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Silver Fern Farms has described as inadequate an offer of $10 million compensation from PGG Wrightson for its failure to complete a partnership last year, a clear signal of a deteriorating relationship between the Dunedin meat exporter and the national rural farm services company.
PGG Wrightson (PGGW) yesterday issued a statement offering mediation and $10 million in compensation to Silver Fern Farms.
Silver Fern chief executive Keith Cooper was caught unaware by PGGW's press release, a tactic he said was antagonistic.
"It is particularly antagonistic to start playing negotiations via the media with something that appears to be heading towards the courts."
He also dismissed suggestions by PGGW that $10 million would settle the issue. "It's grossly inadequate and entirely unacceptable."
In the statement to the New Zealand Stock Exchange, the PGGW board offered Silver Fern Farms mediation and said PGGW wanted a settlement based on "delivery of the procurement and supply chain benefits that would have been achieved by the original partnership for the benefit of farmers".
PGG chairman Craig Norgate said the $10 million represented $3.5 million in costs and an ex-gratia payment.
This was "in addition to the substantial benefits to be provided by an ongoing procurement agreement".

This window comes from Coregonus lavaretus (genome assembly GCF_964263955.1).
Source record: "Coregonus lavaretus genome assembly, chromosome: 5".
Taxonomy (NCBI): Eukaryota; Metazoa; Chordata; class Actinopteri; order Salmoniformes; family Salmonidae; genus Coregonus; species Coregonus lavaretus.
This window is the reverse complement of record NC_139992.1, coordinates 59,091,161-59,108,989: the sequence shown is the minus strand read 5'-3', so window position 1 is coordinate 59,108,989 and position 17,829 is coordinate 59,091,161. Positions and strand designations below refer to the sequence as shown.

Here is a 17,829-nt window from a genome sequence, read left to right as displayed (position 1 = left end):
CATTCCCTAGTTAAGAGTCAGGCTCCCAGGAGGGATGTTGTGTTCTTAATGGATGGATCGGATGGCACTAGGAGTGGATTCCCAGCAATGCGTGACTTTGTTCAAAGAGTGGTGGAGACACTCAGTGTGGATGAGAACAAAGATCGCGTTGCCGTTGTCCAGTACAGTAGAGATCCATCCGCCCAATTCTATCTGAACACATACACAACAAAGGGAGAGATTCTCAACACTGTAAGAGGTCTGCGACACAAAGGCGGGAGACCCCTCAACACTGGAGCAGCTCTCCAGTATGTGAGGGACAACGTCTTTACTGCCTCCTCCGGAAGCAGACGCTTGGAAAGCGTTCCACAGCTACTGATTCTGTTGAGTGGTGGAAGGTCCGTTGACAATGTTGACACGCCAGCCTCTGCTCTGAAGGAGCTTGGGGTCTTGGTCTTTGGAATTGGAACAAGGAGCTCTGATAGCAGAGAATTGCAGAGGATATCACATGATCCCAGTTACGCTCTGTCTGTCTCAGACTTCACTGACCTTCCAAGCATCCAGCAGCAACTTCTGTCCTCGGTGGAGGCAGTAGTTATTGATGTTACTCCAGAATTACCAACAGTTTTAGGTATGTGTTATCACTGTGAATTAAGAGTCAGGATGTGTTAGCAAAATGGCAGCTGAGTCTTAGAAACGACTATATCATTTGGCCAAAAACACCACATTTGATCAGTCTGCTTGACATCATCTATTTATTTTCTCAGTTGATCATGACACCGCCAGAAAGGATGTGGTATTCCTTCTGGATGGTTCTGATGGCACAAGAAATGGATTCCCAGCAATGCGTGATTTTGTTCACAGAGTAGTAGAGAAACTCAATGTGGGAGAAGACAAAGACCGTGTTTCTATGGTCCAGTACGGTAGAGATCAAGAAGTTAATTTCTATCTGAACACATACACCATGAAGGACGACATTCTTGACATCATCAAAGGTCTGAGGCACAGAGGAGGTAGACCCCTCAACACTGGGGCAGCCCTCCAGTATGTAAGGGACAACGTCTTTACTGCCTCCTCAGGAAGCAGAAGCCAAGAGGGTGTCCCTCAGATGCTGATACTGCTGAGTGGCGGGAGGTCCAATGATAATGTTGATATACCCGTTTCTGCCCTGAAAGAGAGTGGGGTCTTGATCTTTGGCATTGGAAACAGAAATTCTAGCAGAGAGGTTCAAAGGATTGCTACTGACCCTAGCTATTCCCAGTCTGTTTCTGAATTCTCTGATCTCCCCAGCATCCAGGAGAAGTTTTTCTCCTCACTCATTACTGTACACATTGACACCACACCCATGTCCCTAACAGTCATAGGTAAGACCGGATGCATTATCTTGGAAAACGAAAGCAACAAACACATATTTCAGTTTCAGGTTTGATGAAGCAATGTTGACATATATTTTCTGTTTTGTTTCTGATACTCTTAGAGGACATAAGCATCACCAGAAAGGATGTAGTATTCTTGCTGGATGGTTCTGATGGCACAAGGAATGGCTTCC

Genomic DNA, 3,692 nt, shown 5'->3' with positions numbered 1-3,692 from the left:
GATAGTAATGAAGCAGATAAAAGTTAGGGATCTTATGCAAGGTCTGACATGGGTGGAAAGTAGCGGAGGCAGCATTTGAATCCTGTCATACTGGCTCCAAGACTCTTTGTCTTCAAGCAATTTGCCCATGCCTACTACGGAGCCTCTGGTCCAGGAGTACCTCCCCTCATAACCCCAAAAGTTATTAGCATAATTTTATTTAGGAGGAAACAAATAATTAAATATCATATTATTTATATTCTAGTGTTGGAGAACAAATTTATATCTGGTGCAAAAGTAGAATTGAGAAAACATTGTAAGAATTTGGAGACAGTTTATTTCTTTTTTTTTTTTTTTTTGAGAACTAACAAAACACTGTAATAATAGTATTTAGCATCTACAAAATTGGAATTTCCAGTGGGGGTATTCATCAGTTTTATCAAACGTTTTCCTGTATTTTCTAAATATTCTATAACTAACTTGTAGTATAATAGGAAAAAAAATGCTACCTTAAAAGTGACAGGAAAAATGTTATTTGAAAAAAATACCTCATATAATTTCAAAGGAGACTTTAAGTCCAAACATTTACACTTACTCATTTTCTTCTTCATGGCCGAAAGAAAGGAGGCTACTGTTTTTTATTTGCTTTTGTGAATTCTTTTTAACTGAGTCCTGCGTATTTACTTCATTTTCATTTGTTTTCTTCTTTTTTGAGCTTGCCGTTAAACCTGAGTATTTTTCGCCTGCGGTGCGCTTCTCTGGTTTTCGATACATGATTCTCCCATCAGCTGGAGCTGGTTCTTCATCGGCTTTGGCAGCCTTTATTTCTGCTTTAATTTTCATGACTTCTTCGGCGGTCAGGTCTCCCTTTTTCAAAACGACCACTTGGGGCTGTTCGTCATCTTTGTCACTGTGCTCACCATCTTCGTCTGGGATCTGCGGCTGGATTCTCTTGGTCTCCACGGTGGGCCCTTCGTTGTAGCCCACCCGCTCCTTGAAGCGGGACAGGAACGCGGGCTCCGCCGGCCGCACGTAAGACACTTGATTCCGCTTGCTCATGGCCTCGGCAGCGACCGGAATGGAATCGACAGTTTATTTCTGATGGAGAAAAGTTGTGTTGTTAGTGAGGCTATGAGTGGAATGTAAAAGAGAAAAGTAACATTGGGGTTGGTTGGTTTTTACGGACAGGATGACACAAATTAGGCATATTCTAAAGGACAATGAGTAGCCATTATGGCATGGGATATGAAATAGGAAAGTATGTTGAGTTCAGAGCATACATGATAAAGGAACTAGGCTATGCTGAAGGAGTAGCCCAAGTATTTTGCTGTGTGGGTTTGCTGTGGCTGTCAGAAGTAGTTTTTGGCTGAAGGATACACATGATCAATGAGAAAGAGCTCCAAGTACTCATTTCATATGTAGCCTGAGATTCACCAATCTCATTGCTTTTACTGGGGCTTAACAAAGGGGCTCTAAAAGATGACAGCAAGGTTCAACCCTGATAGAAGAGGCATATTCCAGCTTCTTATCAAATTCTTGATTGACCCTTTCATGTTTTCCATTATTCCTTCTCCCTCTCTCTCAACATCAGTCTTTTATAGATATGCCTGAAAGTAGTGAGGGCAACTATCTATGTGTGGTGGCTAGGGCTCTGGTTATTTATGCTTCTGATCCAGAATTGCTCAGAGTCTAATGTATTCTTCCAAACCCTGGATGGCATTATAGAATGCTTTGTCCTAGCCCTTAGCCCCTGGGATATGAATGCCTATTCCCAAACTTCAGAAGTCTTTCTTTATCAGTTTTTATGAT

Mr Norgate said yesterday PGGW had suggested other structures to address issues in the meat industry while providing redress for not completing the transaction.
He said Silver Fern shareholders would receive all the economic benefits rather than 50% under the partnership.
Mr Cooper said it was a vastly different scenario to what Silver Fern shareholders approved last year and the original procurement agreement was contingent on PGGW completing the transaction and taking a shareholding, which did not occur.
"They are attempting to substitute elements of the agreement which [Silver Fern ] shareholders have clearly not approved."
In the original agreement, PGGW was to take a 50% stake in Silver Fern Farms and be responsible for all livestock procurement.
Mr Cooper said the latest proposal meant PGGW would "clip the ticket" for its procurement services.
A $220 million partnership between the two companies was agreed to last year, but the global credit crunch stymied efforts by PGGW to borrow the funds, forcing the proposal to be abandoned.
Until yesterday, both companies had been talking amicably about co-operation and compensation.
Mr Cooper said Silver Fern was reviewing its position, including whether it would agree to PGGW's offer of mediation.